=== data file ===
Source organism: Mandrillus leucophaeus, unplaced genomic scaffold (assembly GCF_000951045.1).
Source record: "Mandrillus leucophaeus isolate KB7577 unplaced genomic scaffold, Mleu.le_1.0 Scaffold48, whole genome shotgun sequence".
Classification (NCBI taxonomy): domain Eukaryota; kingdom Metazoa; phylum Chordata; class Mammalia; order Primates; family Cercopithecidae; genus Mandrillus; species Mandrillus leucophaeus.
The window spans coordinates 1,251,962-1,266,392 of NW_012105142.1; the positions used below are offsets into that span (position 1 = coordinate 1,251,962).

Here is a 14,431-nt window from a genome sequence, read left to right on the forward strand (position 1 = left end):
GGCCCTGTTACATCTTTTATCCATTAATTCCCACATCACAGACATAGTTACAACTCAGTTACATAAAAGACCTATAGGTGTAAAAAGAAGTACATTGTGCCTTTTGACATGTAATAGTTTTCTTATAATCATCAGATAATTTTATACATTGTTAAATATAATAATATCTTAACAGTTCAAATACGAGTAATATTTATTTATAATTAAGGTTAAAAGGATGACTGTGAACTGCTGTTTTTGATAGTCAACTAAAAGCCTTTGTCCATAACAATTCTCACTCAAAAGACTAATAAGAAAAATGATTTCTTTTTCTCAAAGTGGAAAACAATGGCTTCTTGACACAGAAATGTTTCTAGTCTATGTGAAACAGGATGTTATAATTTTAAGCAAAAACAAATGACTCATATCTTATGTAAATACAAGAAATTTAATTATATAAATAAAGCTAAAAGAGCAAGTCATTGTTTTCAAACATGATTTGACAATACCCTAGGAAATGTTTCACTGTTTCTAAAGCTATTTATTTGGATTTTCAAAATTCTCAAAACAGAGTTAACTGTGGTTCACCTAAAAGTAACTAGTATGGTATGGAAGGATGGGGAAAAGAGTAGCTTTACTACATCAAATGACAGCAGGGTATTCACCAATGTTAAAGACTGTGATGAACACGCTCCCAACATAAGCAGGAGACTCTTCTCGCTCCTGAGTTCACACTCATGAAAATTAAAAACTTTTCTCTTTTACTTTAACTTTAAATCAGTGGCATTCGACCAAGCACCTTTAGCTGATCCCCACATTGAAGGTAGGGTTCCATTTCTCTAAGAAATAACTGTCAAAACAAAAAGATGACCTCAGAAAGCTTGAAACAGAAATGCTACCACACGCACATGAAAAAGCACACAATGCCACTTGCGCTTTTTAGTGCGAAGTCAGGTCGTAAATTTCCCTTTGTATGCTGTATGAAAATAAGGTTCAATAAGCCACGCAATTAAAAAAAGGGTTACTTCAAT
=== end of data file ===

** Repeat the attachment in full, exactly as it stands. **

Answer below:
Source organism: Mandrillus leucophaeus, unplaced genomic scaffold (assembly GCF_000951045.1).
Source record: "Mandrillus leucophaeus isolate KB7577 unplaced genomic scaffold, Mleu.le_1.0 Scaffold48, whole genome shotgun sequence".
Classification (NCBI taxonomy): domain Eukaryota; kingdom Metazoa; phylum Chordata; class Mammalia; order Primates; family Cercopithecidae; genus Mandrillus; species Mandrillus leucophaeus.
The window spans coordinates 1,251,962-1,266,392 of NW_012105142.1; the positions used below are offsets into that span (position 1 = coordinate 1,251,962).

Here is a 14,431-nt window from a genome sequence, read left to right on the forward strand (position 1 = left end):
GGCCCTGTTACATCTTTTATCCATTAATTCCCACATCACAGACATAGTTACAACTCAGTTACATAAAAGACCTATAGGTGTAAAAAGAAGTACATTGTGCCTTTTGACATGTAATAGTTTTCTTATAATCATCAGATAATTTTATACATTGTTAAATATAATAATATCTTAACAGTTCAAATACGAGTAATATTTATTTATAATTAAGGTTAAAAGGATGACTGTGAACTGCTGTTTTTGATAGTCAACTAAAAGCCTTTGTCCATAACAATTCTCACTCAAAAGACTAATAAGAAAAATGATTTCTTTTTCTCAAAGTGGAAAACAATGGCTTCTTGACACAGAAATGTTTCTAGTCTATGTGAAACAGGATGTTATAATTTTAAGCAAAAACAAATGACTCATATCTTATGTAAATACAAGAAATTTAATTATATAAATAAAGCTAAAAGAGCAAGTCATTGTTTTCAAACATGATTTGACAATACCCTAGGAAATGTTTCACTGTTTCTAAAGCTATTTATTTGGATTTTCAAAATTCTCAAAACAGAGTTAACTGTGGTTCACCTAAAAGTAACTAGTATGGTATGGAAGGATGGGGAAAAGAGTAGCTTTACTACATCAAATGACAGCAGGGTATTCACCAATGTTAAAGACTGTGATGAACACGCTCCCAACATAAGCAGGAGACTCTTCTCGCTCCTGAGTTCACACTCATGAAAATTAAAAACTTTTCTCTTTTACTTTAACTTTAAATCAGTGGCATTCGACCAAGCACCTTTAGCTGATCCCCACATTGAAGGTAGGGTTCCATTTCTCTAAGAAATAACTGTCAAAACAAAAAGATGACCTCAGAAAGCTTGAAACAGAAATGCTACCACACGCACATGAAAAAGCACACAATGCCACTTGCGCTTTTTAGTGCGAAGTCAGGTCGTAAATTTCCCTTTGTATGCTGTATGAAAATAAGGTTCAATAAGCCACGCAATTAAAAAAAGGGTTACTTCAAT